The worst picture I never took was an experimental shot on the part of my wedding photographer who superimposed my face over my then-husband standing at the altar. I looked like a huge looming nightmare which I suppose is what photographers mean when they talk about "emotional truth." My mother and would-be mother-in-law both looked grim and trying not to be, the adult equivalent of the forced child's smile on Santa's lap. None of the pictures from this event were particularly inspired except the one of me dancing with my father, a shot that's hard to screw up under the worst of circumstances. My dad looks happy in the picture and thank God that one didn't capture the emotional truth -- his usually stoic self took to his bed for two days and cried after the big day. At the announcement of my divorce, a day I had dreaded, both of my parents, who liked my then-husband, looked happy beyond belief. I wish I'd thought to hire a photographer for that day.
Even though photography is my favorite visual art, I have a complicated relationship with it. My friend Hank actually punched someone for taking a picture of him entering a party. He spent the rest of the night trying to figure out who he'd hit (one of the problems of being blind and hitting someone in a fit of rage, I suppose) and feeling bad about it. He pulled a Sean Penn before Mr. Penn had! That's bad-ass! He hated pictures and said that if you were having a good time, nobody ever thought to bring out a camera. But I still love taking shots (it suits my personality -- even the word choice is aggressive, taking shots) as a way of understanding things. Still, I don't know how much reality one can capture, either as the photographer or the subject. Shortly after this picture was taken, the bubble burst all over my eye. I rubbed it into my contact for maximum pain and had to take the contact out, had to rinse out my eye and cursed a long time. I'd already burned myself in the torchy inferno that was my second birthday cake trying to get the camera to capture that perfect moment of wonder and awe before the wax melted into the frosting in little pools that resembled blood. It takes a lot of work to look natural, relaxed, and happy, but hey, that's an emotional truth that I've always known.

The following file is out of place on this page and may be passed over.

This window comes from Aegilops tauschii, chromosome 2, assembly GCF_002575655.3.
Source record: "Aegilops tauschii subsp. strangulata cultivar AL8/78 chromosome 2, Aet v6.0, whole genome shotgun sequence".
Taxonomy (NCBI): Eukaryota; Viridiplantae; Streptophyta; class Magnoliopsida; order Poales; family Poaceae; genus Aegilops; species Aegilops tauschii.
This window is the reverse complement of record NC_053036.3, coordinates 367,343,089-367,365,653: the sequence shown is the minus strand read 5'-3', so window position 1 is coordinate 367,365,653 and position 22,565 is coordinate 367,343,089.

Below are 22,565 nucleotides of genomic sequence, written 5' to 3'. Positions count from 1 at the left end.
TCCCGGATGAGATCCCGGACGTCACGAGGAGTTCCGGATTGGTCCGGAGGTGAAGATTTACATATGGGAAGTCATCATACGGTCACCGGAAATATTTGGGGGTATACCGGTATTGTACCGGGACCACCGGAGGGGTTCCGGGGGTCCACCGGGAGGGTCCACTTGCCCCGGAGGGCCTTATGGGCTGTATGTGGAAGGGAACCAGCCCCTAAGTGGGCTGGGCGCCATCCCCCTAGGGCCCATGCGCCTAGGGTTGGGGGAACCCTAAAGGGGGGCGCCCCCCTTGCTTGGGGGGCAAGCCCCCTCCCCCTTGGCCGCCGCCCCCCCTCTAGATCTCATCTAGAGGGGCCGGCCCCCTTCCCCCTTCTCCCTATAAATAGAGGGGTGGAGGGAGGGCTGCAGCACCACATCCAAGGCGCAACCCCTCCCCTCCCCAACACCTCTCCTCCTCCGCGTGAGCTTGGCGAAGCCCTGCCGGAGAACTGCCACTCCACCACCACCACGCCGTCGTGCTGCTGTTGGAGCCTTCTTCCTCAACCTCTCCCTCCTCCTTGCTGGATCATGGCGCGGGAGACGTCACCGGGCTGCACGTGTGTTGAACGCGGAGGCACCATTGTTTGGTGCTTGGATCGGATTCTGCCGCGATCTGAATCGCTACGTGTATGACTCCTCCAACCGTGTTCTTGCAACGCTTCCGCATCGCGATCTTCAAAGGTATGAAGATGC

Michelle's Spell of the Day
"I came to New York to see what I could see -- and find the living part." Edie Sedgwick
Drinking music suggestion: Back To Black Amy Winehouse
Benedictions and Maledictions
Happy Sopranos night!